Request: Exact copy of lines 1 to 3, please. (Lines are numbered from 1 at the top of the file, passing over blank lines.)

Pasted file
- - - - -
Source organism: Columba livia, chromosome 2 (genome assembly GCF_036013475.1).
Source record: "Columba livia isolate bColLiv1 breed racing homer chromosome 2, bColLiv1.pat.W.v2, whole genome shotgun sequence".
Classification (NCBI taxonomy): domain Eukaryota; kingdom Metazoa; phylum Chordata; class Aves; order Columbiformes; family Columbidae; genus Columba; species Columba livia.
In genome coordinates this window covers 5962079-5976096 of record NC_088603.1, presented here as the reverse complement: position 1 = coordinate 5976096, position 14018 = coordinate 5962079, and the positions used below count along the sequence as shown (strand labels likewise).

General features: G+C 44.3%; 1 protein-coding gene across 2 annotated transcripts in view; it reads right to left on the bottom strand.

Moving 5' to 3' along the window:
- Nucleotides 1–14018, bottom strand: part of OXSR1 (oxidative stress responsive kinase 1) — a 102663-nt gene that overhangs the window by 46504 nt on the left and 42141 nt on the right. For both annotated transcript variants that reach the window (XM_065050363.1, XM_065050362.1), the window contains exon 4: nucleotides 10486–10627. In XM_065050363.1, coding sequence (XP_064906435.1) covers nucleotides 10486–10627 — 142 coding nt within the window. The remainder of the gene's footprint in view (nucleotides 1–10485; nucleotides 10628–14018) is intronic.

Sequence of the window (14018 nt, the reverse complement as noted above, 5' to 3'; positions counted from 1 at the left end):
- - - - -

Source organism: Columba livia, chromosome 2 (genome assembly GCF_036013475.1).
Source record: "Columba livia isolate bColLiv1 breed racing homer chromosome 2, bColLiv1.pat.W.v2, whole genome shotgun sequence".
Classification (NCBI taxonomy): domain Eukaryota; kingdom Metazoa; phylum Chordata; class Aves; order Columbiformes; family Columbidae; genus Columba; species Columba livia.